A new alternative business structure (ABS) that aims to be a one-stop shop for SMEs launched this week, setting itself the goals of changing both the way legal and financial services are delivered and the way professionals work.
Richard Turner, chief executive of Alpaca, said that by employing a “doubly disruptive philosophy” it might be possible to break free not only of traditional business models but of traditional labels such as lawyer or accountant.
Alpaca, the trading name of ABS Alt Legal, offers clients a combination of legal, financial, consultancy and HR advice.
Mr Turner said a dozen lawyers worked at Alpaca’s office in Leeds, along with four accountants, two HR professionals and a business development specialist.
He said more accountants would be joining shortly, following Alpaca’s purchase of a small accountancy firm. Mr Turner is co-owner of Alt Legal, along with corporate lawyer Rob Ashall and accountant Rob Ormiston.
Formerly an associate at a large commercial law firm, Mr Turner said most corporate lawyers complained of “years of frustration”.
He went on: “Big law is more risk averse, less client-focused, and you feel a bit like a number on a spreadsheet. You might be hitting the right billable hours without finding the right solutions for your clients and specialising within ever-decreasing niches.
“Clients should not have to lose time, effort and money explaining themselves to different advisers, who seem often enough to be pulling in different directions. The old model encourages accountants and lawyers to blame each other.
“We want to eliminate silos. What is the opportunity the client wants to exploit? We find a way of bringing in joined-up skills to solve it. We are not a law firm. Law is one of the things we do.”
Mr Turner said alpacas were “friendly, inquisitive creatures” and, like them, Alpaca’s advisers worked in a herd and could easily be house-trained.
He said his aim was to have a “pool” of clients in the middle of a herd of lawyers, accountants, HR directors, learning and development specialists, management consultants and finance directors – all of whom were talking to each other constantly.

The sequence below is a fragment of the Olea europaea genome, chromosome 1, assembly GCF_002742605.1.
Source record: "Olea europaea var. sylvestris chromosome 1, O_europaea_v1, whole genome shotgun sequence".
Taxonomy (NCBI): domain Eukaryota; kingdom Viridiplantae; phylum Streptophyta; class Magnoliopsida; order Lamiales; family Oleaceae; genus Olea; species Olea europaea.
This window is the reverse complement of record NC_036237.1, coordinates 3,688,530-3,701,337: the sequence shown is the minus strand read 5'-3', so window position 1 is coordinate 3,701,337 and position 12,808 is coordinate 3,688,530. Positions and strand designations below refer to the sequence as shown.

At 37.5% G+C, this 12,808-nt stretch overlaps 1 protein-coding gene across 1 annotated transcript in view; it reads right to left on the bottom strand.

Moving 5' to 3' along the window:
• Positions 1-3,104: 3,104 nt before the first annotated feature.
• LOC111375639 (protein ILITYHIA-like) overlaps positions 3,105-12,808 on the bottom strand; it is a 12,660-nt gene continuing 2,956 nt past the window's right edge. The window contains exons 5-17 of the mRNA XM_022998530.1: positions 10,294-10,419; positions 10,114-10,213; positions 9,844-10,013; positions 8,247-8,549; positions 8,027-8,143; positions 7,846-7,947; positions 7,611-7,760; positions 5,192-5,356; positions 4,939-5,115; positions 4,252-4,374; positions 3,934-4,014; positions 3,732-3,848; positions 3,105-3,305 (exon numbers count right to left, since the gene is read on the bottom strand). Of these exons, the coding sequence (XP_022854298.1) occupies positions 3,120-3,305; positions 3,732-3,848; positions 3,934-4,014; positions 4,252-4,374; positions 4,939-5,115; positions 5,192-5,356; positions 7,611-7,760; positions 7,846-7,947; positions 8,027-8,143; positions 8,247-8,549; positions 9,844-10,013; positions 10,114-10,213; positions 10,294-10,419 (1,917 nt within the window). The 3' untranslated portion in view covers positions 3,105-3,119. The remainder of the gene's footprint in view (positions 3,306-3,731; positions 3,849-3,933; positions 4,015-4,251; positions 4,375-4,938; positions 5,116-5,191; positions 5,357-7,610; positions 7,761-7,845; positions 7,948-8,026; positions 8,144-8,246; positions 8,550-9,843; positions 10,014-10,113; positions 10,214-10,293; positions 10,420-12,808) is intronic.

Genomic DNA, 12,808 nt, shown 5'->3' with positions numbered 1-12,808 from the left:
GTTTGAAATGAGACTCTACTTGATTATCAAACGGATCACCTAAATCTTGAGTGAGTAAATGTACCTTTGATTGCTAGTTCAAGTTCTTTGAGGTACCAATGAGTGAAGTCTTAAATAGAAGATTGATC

“The shepherd is the client service director. His job is to make sure the client has a rounded solution that has been through every member of the herd. We’ve already seen the benefit for clients – everything happens simultaneously.”
Mr Turner said Alpaca planned to grow “multiple herds” and become “a hive of activity for entrepreneurs”, where they could get advice which “looked through all the lenses” at the same time.
“If you try and be just a little bit different in the legal sphere you get dragged back to bland and boring. We had to shatter the mould and do something that people would either love or hate.”
Mr Turner said more than half of Alpaca’s clients paid through a monthly subscription, with almost all the rest paying fixed fees. He said the only exception was where hourly billing was requested by insurance clients.
He said the challenges facing lawyers wanting to work in a one-stop shop were mainly with “learned behaviours”, such as not being allowed to talk to clients about things outside their remit.
Mr Turner said the firm had recently taken on a newly qualified lawyer, who would work for the next two years with the accountants and the finance director, the sales team and the legal business to ensure they had a “rounded view” of how the elements fitted together.
“We would like to build an Alpaca Academy, where everyone will have an insight on how law and the other disciplines work and how they work together.”